I want to put up a small tower and beam on my roof, but I don’t want the aluminum to “stick out” and want it to be unnoticeable as possible.

I would think black anodizing would be the best solution but it is very costly. I have access to powder coating and fully understand that you can’t coat the traps entirely and you would have to mask where aluminum parts would come in contact with each other. Same with any kind of wet paint/coating.

However I am worried that coating the antenna would affect performance or the factory would have coated it in the first place.


Unless the coating contains metal, no it won't affect the performance.

As you've surmised, you are going to have to take steps to ensure good metal to metal contacts between sections and anywhere electrical continuity is desired. Either through masking before hand or steel wool/etc afterwards. You can paint traps, no problem. You could paint coils, though I wouldn't unless you've tuned the antenna and don't see having to mess with it again. Otherwise, you'll have to clean off a new place.


It almost definitely won't - but there are effects that could be some coatings that would cause problems. It isn't just metal content, there's also the possibility that some coatings could absorb RF at certain frequencies. There are many amateurs who have tried this sort of thing and tested it, so the best bet would be to search for the specific product you intend to use to see if anyone has posted results online. If not, test the antenna before and after to see if the resonant frequency or gain has changed.

When using powder coating, make sure that whoever is doing it knows that the antenna may flex, otherwise the coating could become damaged too easily. Anodizing the antenna would prevent this problem, but may be more likely to alter the electrical properties - especially due to the "skin effect" causing more current to flow in and near the anodized layer than in the center of the antenna.

Other tricks include heat shrink tubing, which will form to the antenna. Some types will become stiff once activated, but will still allow enough "flex", others will retain their flexibility. All are non-conductive, so no worries about skin effect or shielding, they should have little effect on the antenna's electrical properties.

  • $\begingroup$ I really doubt anodizing would have any effect due to skin effect. Anodizing forms a layer of aluminum oxide, a good insulator. This isn't much different than heat shrink. $\endgroup$ – Phil Frost - W8II Oct 31 '13 at 12:55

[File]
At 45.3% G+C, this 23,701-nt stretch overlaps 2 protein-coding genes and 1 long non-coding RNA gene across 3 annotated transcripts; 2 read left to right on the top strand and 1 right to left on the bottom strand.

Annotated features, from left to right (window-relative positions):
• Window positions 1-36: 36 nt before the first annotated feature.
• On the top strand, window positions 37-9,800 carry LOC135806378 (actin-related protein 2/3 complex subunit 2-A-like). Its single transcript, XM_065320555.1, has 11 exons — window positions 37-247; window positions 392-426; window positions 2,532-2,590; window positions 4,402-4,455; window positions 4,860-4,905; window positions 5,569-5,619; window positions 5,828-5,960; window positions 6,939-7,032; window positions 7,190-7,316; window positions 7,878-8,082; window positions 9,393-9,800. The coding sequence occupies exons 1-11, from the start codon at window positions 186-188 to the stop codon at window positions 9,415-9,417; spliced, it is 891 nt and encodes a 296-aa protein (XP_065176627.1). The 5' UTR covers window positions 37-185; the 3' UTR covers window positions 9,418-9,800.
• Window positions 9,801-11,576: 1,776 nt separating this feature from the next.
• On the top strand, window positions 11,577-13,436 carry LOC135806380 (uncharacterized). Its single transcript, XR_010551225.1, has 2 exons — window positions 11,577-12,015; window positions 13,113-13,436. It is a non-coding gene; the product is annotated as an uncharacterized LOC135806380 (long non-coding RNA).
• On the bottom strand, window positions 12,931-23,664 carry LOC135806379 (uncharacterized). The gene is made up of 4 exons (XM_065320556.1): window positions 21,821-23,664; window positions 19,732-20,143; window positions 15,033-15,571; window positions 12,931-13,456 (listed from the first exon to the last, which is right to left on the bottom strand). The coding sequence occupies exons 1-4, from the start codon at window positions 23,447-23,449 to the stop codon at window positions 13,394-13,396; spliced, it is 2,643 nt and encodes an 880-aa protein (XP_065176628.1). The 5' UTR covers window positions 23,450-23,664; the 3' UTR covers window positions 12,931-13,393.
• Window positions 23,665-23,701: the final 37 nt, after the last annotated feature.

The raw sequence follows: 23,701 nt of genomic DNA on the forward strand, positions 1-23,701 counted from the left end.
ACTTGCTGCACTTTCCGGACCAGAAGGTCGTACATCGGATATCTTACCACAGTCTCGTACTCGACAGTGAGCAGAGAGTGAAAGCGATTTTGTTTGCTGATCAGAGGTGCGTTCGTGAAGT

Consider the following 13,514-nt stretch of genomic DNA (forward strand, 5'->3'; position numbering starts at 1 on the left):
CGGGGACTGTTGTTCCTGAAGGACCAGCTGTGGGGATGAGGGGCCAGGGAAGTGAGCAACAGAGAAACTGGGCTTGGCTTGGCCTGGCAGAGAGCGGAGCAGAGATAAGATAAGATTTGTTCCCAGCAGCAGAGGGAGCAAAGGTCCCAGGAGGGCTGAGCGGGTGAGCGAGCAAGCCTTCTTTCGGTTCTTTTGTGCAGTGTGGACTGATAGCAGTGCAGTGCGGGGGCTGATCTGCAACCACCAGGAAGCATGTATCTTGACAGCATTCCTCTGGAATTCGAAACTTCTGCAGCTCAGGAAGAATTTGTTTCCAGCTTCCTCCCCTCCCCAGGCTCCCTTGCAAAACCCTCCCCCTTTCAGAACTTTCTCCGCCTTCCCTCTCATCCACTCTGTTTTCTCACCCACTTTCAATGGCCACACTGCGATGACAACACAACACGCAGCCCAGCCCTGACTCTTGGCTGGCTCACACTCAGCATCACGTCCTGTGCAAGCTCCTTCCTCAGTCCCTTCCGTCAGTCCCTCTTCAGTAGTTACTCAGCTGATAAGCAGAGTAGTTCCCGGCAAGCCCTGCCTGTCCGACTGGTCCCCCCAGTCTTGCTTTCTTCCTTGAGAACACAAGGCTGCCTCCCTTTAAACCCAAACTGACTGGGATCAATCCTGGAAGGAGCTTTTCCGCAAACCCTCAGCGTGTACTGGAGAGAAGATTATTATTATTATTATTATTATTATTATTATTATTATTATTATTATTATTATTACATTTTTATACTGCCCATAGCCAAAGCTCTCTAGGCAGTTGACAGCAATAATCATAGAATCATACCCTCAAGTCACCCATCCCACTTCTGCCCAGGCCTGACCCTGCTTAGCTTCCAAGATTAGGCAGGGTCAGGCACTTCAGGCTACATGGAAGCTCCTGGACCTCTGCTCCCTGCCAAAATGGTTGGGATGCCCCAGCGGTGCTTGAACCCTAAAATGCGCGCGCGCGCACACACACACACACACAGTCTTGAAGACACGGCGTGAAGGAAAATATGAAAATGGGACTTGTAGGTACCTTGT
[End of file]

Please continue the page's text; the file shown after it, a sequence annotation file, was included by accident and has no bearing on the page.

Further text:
Yes. Any coating will change the velocity factor of the conductor. However, this change is minimal, and isn't generally worth considering. The difference will be tuned out when you do your antenna tuning. You might want to try to account for it for beam antennas at higher frequencies to get the best performance, though.

The amount of insulation you're suggesting, however, isn't enough to appreciably affect the velocity factor. Choose whichever option meets your other requirements, and once coated re-tune the antenna.

  • $\begingroup$ The link you give says that a coating wont change the velocity factor: "it doesn't work that way. The wave is only slowed down if it propagates in the dielectric material alone." Velocity factor is a property of the dielectric, not the conductor. In the case of an antenna, the dielectric is air. Saying that a thin coating changes the velocity factor is like saying a bridge constructed in China changes the tuning of your antenna. Sure, I suppose there's some degree of capacitive coupling, but it's far beyond insignificant. $\endgroup$ – Phil Frost - W8II Feb 11 '14 at 15:50
  • $\begingroup$ @PhilFrost The link includes several positions on the matter, one of which says it doesn't matter,and two further that provide correction: "Actually, using insulated wire for an antenna does change the antenna length due to the velocity factor" and "The insulation will shorten the antenna." I stand by the statement that "Any coating will change the velocity factor of the conductor. However, this change is minimal, and isn't generally worth considering. " $\endgroup$ – Adam Davis Feb 11 '14 at 16:38

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